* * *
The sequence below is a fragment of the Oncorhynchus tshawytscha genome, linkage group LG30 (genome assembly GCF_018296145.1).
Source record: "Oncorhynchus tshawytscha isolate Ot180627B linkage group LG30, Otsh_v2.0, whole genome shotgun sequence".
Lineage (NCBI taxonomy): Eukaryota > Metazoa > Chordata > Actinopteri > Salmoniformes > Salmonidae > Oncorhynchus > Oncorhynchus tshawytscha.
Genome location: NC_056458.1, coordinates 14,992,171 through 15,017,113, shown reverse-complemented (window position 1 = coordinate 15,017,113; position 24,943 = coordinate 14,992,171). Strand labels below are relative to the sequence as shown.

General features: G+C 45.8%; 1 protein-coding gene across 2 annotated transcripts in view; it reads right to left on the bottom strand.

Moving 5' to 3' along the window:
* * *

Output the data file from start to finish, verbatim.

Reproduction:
The sequence below is a fragment of the Oncorhynchus tshawytscha genome, linkage group LG30 (genome assembly GCF_018296145.1).
Source record: "Oncorhynchus tshawytscha isolate Ot180627B linkage group LG30, Otsh_v2.0, whole genome shotgun sequence".
Lineage (NCBI taxonomy): Eukaryota > Metazoa > Chordata > Actinopteri > Salmoniformes > Salmonidae > Oncorhynchus > Oncorhynchus tshawytscha.
Genome location: NC_056458.1, coordinates 14,992,171 through 15,017,113, shown reverse-complemented (window position 1 = coordinate 15,017,113; position 24,943 = coordinate 14,992,171). Strand labels below are relative to the sequence as shown.

General features: G+C 45.8%; 1 protein-coding gene across 2 annotated transcripts in view; it reads right to left on the bottom strand.

Moving 5' to 3' along the window: